Friday, 7 June 2013
Summer Book Clubbing
The weather's been great in Manchester and I've been enjoying some proper summer reading.
I've ended up falling for a couple of Book Club promotions. First of all Waterstones - and i swore I never would again, after buying a couple of things from last year's summer book club and *loathing* them. I swore i'd never be so daft as to be swayed by the whole pre-packaged, gently coercive, intellectually-pretentious Waterstones fandango.
Yet I did and I'm glad I did because I ended up reading Liz Moore's 'Heft', which is a wonderful novel. It hits all the right notes for me - a bunch of outsidery characters in nothing-happening chapters that are slow, detailed, and thoroughly melancholic. It's slow-moving and gravid with unfolding tragedy, misunderstandings and hugely awkward situations. And each of the central characters is marvellously flawed and lovable. I know it's a book i'll want to revisit. So many gorgeous scenes. I wanted to punch the air even as my toes curled in embarrassment.
On a rainy afternoon in Stockport I rewarded myself with an afternoon of reading and mooching. I sat in Costa Coffee reading Liz Moore and I went into WH Smiths and fell into the Richard and Judy summer bookclub promotion. Yes, i sort-of despair at this stuff. The fact that the vast multiplicity of books published in any one season can be brutally whittled down to a spare selection that get heavily promoted by this well-oiled and hideously efficient media juggernaut. I hate the fact that the books are so heavily discounted that it makes even thinking about making a more unusual or individual choice seem like a wilful absurdity on the part of the consumer. I'm completely suspicious of the whole fast-foodiness of the posters, the promotion, the hype.
However, in nine years i've never read a book recommended by the R&J book club that I've disliked. Oh, maybe one. But that's still a pretty good score.
So - there I was - buying three and then reading three, one after the next, this past week. Three very slick novels of very different kinds. All Richard and Judys are solid, good reads, I've found. They're story-telling machines - very well constructed. Often with big human quandaries and dilemmas at their hearts. Often set beside the sea side.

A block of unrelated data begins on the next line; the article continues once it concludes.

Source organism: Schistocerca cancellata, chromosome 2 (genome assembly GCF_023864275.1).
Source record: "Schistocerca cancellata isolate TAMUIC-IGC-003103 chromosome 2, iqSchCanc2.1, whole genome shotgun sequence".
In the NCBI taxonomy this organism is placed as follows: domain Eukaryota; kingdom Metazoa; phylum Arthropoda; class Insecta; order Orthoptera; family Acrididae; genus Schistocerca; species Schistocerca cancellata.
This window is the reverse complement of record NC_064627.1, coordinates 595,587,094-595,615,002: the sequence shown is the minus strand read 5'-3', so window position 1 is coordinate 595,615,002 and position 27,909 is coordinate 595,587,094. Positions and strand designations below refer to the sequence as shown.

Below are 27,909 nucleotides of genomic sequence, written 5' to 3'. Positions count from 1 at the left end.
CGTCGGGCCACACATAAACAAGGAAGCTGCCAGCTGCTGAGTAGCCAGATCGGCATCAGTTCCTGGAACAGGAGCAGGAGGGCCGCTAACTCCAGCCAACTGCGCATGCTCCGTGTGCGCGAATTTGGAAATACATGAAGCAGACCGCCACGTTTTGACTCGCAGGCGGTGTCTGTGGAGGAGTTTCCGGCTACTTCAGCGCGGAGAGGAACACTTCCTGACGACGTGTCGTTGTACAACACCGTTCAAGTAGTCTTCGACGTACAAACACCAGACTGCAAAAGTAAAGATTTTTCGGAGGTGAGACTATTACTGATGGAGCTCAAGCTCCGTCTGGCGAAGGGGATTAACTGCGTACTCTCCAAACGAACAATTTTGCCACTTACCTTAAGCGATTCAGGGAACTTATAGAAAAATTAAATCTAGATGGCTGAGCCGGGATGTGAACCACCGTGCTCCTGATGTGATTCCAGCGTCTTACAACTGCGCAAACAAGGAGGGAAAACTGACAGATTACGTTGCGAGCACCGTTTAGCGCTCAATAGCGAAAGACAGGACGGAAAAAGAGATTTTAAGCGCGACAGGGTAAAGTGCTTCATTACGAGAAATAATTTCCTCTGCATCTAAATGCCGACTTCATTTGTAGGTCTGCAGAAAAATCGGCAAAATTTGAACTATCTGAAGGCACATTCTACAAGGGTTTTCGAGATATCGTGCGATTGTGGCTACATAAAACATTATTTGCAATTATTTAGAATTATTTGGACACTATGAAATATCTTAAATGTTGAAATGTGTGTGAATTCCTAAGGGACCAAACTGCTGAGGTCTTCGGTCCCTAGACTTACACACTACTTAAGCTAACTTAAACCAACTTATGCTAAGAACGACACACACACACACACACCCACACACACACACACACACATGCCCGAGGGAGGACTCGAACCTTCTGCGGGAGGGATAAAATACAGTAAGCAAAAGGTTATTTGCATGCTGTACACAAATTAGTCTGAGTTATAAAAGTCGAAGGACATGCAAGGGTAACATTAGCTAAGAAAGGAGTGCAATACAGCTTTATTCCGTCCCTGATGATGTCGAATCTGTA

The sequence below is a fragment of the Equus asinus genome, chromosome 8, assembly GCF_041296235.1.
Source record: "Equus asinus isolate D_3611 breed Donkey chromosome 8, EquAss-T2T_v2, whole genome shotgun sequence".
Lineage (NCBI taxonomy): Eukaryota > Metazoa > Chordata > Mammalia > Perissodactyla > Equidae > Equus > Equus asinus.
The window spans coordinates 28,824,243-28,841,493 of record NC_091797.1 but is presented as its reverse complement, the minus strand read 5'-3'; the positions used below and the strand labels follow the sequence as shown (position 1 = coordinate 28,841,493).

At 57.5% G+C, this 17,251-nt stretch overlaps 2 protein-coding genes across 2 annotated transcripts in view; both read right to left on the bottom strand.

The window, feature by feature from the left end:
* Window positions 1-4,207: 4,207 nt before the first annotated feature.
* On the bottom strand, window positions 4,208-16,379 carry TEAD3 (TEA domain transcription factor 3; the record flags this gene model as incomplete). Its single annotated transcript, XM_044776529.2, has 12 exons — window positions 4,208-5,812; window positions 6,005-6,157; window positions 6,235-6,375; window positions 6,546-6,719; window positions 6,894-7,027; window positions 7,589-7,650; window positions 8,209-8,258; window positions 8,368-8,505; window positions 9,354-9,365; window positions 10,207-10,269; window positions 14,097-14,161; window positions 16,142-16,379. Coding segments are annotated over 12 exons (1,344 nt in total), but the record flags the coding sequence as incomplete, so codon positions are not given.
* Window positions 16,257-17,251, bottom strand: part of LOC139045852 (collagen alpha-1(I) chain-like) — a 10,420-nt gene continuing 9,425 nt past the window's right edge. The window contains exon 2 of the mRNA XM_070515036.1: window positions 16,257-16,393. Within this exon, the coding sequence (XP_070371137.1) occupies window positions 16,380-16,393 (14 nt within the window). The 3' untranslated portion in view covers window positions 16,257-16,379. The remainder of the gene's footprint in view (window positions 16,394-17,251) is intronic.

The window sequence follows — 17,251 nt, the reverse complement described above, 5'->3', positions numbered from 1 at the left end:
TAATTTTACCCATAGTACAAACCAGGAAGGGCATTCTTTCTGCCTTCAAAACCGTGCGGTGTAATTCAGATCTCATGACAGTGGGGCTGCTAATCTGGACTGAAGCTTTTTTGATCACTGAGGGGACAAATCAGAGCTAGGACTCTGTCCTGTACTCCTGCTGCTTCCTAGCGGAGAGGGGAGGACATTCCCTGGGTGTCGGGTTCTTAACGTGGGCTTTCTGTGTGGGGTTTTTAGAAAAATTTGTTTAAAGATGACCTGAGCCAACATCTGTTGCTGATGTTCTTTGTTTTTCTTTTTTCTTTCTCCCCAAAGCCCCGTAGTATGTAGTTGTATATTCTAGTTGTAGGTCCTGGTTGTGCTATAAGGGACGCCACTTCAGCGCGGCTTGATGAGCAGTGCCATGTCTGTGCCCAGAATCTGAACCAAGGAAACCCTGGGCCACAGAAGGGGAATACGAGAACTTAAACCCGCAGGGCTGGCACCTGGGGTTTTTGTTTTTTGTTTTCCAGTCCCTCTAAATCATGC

I thoroughly enjoyed all three. Liza Klaussmann's 'Tigers in Red Weather' is a kind of dysfunctional family saga set over the middle of the twentieth century and set mostly on Long Island. The characters are beautifully drawn and the time scheme shuttles back and forth very neatly, sketching out the difficult moments and filling in the background to what is essentially a murder mystery. The publicity stuff makes much of this book's timely and superficial echoes of 'The Great Gatsby' - but i found it more to be like a rather hellish version of 'Valley of the Dolls' - and all the better for it. A proper summer blockbuster - with lots of glamour, highly-wrought behaviour and a bit of perversity, cocktails and grisly murder.
'The Universe Versus Alex Woods' by Gavin Extence is rather lovely at times. The precocious teenager has a distinctive voice and, though I wasn't always convinced by it, it's well sustained throughout his adventures. I love the details about what it would be like to be hit in the head by a meteorite - and then to have your brain hoovered for grit and space-dust. He has a very sweet friendship with the Vietnam vet with whom he starts up his Kurt Vonnegut reading group... but sometimes i felt a bit sold short on some of the promises of the material, as we galloped towards the book's climax and its biggest selling point - which is the whole assisted-suicide issue. But I thought the whole thing was charming, by the end.
My favourite of the three has to be M.L Stedman's 'The Light Between Oceans' - which is one of those anxiety-inducing novels that are all about a moral quandary and characters that you feel are so real they make you want to explode with frustration when you seeing them make the wrong choices and doing the wrong things. This is a such a vividly imagined and realised novel. The oceans and the lighthouse and the little town on the coast of Australia are so well presented. It's all about passion and mistakes and desire for revenge - and about parents doing anything to keep their kids. And it's one of those fabulous, sweeping epics that keep you guessing the outcome right until the end. The final chapter was just wonderful.
I can see the lure in these book clubs. It's like not having to think about what you're going to read next. Just picking up the next in the pile and being reasonably assured that you're going to quite enjoy it, at least - and be swept away utterly at best.
I'm so used to picking my own eccentric way through the landscape of reading. I have been since I was about five. It's quite fun to give myself up to someone else's choices.
It's a bit like being on holiday.